Churches have tended to respond to social media in one of two ways: regarding technology as the solution to teenagers, or seeing technology as the obstacle toengaging teenagers. Both are false trails based on an underlying myth. Some churches fall for the “moth myth”, that “teenagers like moths, are attracted to things that plug in and light up”. While others believe the “basket myth”: that if we provide a basket for teenagers to deposit their mobile devices in before youth group then they will be more engaged. Neither approach is sufficient because neither considers the way social media has fundamentally changed the way we experience relationships in a networked world.
Central to Zirschky’s analysis is identifying “networked individualism” as the dominant social configuration of teenage culture. Before the industrial revolution, people lived in local communities where relationships were established by living next door to one another. With the industrial revolution, people now live in one location, work in another location, go to church in yet another location, and join in a sporting club in another location. People don’t necessarily form relationships with the people they live alongside. Instead we form communities in various spaces where we congregate with others. In contrast to “local” communities, in these “convened” communities people join communities by attending a particular space. All this has changed in a networked world. Communities are no longer created by virtue of living alongside one another, nor by attending the same venues together. Instead, “community… must be created, convened, and maintained by each individual in the form of a network”. Relationships that were once “door-to-door”, which later became “place-to-place”, have now become “person-to-person”. This is the culture of networked individualism.
Networked individualism has great benefits. When friends move to another city or go to a different school young people can still be connected with their personal network. Gone are the days of having to be bored at the picnic you have to go to with your parents’ friends. With your mobile phone you can take your friends with you. However, along with certain benefits, networked individualism places significant demands on young people: the demand to establish a personal network, the demand to keep your network engaged, the demand to grow your network large, and the demand to be socially selective about who remains in the network. Zirschky points out how each of these demands contributes to relationship that are “anxious, weak, and instrumental”.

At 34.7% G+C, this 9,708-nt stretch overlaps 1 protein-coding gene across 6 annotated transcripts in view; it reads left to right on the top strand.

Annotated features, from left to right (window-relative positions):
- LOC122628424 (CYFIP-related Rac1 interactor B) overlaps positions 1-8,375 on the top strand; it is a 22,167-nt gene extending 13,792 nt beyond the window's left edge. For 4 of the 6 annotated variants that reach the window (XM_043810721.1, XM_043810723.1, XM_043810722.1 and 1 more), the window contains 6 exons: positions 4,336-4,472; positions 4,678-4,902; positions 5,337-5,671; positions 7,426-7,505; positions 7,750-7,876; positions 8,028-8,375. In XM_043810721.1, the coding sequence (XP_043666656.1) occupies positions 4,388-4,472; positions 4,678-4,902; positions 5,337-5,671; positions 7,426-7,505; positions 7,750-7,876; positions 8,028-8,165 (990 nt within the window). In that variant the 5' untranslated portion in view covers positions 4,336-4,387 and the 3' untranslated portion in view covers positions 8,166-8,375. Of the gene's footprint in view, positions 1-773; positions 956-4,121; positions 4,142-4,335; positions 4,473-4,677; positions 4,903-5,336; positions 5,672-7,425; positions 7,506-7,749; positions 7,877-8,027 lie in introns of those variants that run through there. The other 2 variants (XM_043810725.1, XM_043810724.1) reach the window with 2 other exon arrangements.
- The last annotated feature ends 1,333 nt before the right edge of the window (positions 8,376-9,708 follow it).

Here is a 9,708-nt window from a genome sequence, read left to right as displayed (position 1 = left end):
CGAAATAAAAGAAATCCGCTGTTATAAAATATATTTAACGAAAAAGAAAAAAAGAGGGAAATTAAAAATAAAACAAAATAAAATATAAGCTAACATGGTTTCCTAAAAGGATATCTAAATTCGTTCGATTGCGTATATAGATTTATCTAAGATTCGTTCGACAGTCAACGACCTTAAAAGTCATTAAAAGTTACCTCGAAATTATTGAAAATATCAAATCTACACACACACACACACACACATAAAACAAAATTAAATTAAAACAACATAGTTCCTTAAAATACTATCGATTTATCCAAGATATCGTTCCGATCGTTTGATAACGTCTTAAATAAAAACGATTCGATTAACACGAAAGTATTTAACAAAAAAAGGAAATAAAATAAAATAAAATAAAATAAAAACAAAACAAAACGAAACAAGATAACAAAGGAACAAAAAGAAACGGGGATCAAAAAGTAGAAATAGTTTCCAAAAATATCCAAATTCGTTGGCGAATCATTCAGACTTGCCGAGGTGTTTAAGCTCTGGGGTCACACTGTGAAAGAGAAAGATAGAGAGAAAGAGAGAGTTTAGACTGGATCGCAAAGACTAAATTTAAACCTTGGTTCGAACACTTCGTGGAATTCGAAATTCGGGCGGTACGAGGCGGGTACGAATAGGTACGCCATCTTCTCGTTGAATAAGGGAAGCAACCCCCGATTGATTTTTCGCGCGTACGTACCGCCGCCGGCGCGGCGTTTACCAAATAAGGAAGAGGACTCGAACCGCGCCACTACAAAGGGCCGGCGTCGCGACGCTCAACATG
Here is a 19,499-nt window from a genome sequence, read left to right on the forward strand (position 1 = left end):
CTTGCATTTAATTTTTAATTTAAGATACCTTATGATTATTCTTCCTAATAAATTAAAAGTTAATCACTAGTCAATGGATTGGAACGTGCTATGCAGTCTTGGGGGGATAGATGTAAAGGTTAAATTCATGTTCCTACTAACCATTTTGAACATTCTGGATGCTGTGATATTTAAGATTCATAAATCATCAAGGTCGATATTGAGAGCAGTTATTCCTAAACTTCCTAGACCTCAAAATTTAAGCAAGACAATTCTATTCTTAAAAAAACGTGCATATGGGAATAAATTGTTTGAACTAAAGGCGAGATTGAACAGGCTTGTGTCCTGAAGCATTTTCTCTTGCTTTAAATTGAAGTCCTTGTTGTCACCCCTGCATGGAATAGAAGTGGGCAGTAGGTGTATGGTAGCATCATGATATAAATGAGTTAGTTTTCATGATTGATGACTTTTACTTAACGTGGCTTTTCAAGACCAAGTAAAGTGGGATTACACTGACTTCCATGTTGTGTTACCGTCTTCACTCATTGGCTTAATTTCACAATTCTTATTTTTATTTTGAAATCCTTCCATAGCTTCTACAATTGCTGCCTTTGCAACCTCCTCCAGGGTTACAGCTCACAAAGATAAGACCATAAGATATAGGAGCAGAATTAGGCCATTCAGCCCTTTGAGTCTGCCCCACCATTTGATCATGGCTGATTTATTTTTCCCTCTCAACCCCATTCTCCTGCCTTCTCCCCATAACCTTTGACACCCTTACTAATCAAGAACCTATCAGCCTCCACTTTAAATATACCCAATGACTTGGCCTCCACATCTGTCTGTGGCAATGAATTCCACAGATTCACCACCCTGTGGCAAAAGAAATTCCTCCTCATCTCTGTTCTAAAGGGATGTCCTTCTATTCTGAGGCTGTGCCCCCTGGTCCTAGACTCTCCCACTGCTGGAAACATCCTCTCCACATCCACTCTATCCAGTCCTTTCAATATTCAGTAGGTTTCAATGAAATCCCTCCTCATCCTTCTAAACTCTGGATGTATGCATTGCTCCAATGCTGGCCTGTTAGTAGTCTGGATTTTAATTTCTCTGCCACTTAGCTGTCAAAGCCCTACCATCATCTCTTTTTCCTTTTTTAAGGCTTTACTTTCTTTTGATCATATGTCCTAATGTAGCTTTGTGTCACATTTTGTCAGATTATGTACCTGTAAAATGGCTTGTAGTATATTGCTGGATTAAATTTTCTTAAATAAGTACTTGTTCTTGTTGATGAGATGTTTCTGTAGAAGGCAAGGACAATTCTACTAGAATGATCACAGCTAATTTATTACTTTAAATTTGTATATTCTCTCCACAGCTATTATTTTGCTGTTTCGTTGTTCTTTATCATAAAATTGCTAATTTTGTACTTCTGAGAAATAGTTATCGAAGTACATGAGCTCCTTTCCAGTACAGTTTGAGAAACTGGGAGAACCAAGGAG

In order to combat networked individualism Zirschky looks to the Christian notion of koinonia, particularly drawing on Paul’s imperative to the Corinthian church to “discern the body” (1 Cor 11:29). Zirschky outlines four challenges to the church: to foster relationships of presence, a community of social equality, a community of diverse unity, and a community that expresses creative love for the abandoned.
Rather than leaving the discussion as abstract principles, Zirschky suggests various practices that point toward and enable the church to participate in “the very transformation we hope the Holy Spirit to enact in us”. In contrast to both the moth myth and the basket myth, Zirschky argues that “the more pressing matter may not be figuring out how to get youth to put down their devices, but instead figuring out how to get them to use their devices in ways that are consistent with a Christian ethic of koinonia in which they ‘discern the body of Christ’”.
This book is valuable in two ways. First, it is an excellent example of practical theological enquiry. Zirschky begins and ends in practice, without bypassing rigorous analysis and careful biblical theological reflection along the way. Second, and largely as a result of the first, this book provides a clear and thick understanding of the teenage experience of using social media, as well as a robust Christian response that is both theologically deep and practically achievable.